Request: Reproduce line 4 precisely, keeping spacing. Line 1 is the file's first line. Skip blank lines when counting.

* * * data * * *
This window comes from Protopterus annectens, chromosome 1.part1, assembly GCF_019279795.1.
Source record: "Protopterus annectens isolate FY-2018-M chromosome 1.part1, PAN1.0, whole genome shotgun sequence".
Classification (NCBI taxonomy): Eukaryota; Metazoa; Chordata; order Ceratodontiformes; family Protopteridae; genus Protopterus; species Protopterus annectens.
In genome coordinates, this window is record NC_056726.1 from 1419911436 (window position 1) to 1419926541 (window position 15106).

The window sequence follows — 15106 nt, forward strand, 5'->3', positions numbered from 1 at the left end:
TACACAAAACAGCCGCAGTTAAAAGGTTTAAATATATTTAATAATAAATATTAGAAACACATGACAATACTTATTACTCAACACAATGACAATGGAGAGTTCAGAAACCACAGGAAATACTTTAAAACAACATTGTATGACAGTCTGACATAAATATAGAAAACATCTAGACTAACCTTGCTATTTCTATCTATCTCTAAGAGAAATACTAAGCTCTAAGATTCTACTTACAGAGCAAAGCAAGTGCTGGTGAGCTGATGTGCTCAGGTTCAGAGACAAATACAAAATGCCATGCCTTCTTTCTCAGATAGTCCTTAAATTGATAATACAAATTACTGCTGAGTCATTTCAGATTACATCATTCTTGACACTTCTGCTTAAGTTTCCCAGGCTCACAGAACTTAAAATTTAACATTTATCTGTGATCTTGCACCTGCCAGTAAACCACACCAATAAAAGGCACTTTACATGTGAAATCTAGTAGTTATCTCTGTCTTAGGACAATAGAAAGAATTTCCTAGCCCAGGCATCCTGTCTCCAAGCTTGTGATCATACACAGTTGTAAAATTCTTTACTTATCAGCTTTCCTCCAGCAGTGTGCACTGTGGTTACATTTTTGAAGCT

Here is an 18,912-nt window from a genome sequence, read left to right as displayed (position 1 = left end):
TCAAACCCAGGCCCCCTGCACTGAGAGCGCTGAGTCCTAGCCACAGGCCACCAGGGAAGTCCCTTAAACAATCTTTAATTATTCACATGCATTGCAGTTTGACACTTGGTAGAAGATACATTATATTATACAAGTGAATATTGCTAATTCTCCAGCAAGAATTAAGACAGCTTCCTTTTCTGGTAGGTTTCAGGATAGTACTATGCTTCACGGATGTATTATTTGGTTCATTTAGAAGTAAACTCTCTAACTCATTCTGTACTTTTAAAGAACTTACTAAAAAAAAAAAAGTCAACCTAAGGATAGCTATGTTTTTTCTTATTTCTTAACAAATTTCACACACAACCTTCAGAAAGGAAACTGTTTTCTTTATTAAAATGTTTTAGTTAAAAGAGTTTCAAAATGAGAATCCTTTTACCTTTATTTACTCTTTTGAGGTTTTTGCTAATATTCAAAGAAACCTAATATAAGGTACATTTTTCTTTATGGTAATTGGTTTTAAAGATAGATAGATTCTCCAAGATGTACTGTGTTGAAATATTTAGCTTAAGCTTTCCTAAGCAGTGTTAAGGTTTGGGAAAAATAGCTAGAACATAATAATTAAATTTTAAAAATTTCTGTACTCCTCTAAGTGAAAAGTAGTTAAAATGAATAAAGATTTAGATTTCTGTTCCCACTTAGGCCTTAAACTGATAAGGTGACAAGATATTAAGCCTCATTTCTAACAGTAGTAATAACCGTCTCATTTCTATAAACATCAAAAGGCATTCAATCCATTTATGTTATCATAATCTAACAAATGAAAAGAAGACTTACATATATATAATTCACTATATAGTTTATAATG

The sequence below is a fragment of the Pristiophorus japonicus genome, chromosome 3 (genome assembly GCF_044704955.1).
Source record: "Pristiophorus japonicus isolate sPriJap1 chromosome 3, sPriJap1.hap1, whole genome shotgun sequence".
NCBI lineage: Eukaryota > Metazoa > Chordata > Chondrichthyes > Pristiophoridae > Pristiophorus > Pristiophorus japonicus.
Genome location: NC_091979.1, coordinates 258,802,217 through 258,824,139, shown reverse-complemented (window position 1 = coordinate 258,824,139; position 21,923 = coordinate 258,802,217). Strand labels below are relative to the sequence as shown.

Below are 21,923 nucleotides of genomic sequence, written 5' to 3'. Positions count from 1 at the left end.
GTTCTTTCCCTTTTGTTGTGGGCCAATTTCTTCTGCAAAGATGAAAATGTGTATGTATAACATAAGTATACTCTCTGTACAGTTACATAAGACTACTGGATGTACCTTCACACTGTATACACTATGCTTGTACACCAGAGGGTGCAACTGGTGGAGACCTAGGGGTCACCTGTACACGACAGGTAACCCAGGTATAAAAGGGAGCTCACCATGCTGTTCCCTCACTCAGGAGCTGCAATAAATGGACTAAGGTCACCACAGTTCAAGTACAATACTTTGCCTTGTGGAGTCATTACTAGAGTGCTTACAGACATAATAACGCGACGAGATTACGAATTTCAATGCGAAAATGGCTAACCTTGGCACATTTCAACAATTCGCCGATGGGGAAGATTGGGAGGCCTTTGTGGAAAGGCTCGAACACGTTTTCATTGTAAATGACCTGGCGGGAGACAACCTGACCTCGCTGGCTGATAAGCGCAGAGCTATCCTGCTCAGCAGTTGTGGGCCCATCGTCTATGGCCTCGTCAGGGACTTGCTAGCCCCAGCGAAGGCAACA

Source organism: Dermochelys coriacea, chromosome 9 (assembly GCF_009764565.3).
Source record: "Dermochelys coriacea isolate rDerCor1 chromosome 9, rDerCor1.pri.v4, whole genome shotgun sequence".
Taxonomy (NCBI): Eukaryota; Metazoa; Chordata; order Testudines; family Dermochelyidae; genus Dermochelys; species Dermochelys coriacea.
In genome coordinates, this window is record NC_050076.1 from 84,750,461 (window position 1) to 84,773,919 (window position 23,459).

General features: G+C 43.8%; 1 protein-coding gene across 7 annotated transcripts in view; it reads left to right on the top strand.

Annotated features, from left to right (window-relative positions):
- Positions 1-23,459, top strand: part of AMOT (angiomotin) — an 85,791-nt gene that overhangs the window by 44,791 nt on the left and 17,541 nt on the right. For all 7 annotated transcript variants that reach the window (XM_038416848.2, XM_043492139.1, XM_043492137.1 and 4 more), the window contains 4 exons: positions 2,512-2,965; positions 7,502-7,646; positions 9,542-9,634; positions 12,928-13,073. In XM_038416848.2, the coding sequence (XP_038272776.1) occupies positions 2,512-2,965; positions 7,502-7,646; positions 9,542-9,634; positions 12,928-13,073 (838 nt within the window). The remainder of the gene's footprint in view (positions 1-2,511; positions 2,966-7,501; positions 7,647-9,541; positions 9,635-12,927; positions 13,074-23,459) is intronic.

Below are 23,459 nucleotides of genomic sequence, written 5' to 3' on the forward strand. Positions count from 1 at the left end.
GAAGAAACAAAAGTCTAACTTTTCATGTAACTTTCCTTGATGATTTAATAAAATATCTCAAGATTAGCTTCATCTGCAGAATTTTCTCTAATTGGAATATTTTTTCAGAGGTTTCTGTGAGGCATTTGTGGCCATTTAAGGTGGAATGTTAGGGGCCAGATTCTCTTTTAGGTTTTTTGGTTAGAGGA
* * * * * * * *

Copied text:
In genome coordinates, this window is record NC_056726.1 from 1419911436 (window position 1) to 1419926541 (window position 15106).